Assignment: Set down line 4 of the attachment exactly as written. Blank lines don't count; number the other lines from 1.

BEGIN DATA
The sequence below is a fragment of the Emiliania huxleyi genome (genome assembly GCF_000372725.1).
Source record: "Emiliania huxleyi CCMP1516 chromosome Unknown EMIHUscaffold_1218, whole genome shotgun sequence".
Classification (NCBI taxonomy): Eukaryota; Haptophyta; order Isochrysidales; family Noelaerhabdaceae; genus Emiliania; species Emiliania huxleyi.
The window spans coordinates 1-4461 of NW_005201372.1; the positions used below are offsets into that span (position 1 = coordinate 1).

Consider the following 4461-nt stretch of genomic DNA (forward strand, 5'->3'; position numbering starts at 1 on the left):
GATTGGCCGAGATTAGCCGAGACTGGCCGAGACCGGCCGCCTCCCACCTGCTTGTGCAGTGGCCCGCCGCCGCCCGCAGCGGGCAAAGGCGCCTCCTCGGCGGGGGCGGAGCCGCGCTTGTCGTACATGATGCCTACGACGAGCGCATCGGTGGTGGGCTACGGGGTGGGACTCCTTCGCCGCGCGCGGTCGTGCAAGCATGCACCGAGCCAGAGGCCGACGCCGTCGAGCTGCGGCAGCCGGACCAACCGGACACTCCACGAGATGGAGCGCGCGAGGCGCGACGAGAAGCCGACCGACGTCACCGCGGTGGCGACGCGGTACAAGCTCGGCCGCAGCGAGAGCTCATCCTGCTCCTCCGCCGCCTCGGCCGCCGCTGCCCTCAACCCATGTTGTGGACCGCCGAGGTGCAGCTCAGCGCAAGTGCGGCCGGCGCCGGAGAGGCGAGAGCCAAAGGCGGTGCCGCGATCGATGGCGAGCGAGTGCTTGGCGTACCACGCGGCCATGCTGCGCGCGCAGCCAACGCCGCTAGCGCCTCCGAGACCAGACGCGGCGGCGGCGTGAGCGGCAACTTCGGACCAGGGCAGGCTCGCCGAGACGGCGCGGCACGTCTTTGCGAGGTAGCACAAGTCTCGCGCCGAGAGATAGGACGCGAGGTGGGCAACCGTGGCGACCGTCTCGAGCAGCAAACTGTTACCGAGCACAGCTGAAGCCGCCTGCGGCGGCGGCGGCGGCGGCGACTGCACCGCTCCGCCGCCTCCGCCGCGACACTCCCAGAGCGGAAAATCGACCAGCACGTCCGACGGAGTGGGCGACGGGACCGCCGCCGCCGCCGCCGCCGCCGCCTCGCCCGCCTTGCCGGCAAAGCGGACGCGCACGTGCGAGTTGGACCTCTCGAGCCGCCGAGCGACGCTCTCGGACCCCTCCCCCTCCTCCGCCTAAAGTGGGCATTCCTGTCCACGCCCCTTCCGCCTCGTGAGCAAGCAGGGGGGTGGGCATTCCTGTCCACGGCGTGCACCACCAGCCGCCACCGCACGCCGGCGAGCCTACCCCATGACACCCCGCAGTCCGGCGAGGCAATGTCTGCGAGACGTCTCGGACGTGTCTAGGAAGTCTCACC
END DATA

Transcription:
The window spans coordinates 1-4461 of NW_005201372.1; the positions used below are offsets into that span (position 1 = coordinate 1).